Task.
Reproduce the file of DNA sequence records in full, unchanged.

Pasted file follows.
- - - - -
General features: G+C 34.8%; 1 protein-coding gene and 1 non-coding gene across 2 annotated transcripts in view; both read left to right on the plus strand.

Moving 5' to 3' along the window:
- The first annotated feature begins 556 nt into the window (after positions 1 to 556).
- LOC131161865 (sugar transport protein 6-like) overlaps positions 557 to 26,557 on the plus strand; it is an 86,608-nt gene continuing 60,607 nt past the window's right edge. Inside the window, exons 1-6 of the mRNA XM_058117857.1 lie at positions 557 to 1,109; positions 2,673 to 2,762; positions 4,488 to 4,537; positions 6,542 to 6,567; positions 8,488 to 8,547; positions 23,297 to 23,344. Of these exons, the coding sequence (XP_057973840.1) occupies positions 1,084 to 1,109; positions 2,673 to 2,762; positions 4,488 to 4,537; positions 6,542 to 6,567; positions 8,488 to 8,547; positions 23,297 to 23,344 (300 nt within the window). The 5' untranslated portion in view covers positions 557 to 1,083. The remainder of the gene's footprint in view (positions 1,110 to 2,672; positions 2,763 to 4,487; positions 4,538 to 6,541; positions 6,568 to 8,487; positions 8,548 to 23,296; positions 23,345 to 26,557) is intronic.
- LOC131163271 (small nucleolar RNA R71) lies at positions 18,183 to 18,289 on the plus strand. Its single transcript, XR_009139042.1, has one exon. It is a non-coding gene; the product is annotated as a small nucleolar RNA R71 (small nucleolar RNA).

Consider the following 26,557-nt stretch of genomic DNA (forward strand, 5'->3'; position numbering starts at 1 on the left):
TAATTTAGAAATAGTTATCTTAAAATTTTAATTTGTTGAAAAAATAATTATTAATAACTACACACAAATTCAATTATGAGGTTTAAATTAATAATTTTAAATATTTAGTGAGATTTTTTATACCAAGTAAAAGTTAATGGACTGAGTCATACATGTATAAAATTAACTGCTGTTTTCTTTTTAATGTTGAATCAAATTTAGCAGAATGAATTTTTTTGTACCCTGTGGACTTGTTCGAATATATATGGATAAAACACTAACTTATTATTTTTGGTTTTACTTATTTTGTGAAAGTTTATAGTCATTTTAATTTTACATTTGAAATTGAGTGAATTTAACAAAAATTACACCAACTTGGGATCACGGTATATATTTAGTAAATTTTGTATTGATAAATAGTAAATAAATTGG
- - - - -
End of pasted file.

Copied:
General features: G+C 34.8%; 1 protein-coding gene and 1 non-coding gene across 2 annotated transcripts in view; both read left to right on the plus strand.

Moving 5' to 3' along the window:
- The first annotated feature begins 556 nt into the window (after positions 1 to 556).
- LOC131161865 (sugar transport protein 6-like) overlaps positions 557 to 26,557 on the plus strand; it is an 86,608-nt gene continuing 60,607 nt past the window's right edge. Inside the window, exons 1-6 of the mRNA XM_058117857.1 lie at positions 557 to 1,109; positions 2,673 to 2,762; positions 4,488 to 4,537; positions 6,542 to 6,567; positions 8,488 to 8,547; positions 23,297 to 23,344. Of these exons, the coding sequence (XP_057973840.1) occupies positions 1,084 to 1,109; positions 2,673 to 2,762; positions 4,488 to 4,537; positions 6,542 to 6,567; positions 8,488 to 8,547; positions 23,297 to 23,344 (300 nt within the window). The 5' untranslated portion in view covers positions 557 to 1,083. The remainder of the gene's footprint in view (positions 1,110 to 2,672; positions 2,763 to 4,487; positions 4,538 to 6,541; positions 6,568 to 8,487; positions 8,548 to 23,296; positions 23,345 to 26,557) is intronic.
- LOC131163271 (small nucleolar RNA R71) lies at positions 18,183 to 18,289 on the plus strand. Its single transcript, XR_009139042.1, has one exon. It is a non-coding gene; the product is annotated as a small nucleolar RNA R71 (small nucleolar RNA).

Consider the following 26,557-nt stretch of genomic DNA (forward strand, 5'->3'; position numbering starts at 1 on the left):
TAATTTAGAAATAGTTATCTTAAAATTTTAATTTGTTGAAAAAATAATTATTAATAACTACACACAAATTCAATTATGAGGTTTAAATTAATAATTTTAAATATTTAGTGAGATTTTTTATACCAAGTAAAAGTTAATGGACTGAGTCATACATGTATAAAATTAACTGCTGTTTTCTTTTTAATGTTGAATCAAATTTAGCAGAATGAATTTTTTTGTACCCTGTGGACTTGTTCGAATATATATGGATAAAACACTAACTTATTATTTTTGGTTTTACTTATTTTGTGAAAGTTTATAGTCATTTTAATTTTACATTTGAAATTGAGTGAATTTAACAAAAATTACACCAACTTGGGATCACGGTATATATTTAGTAAATTTTGTATTGATAAATAGTAAATAAATTGG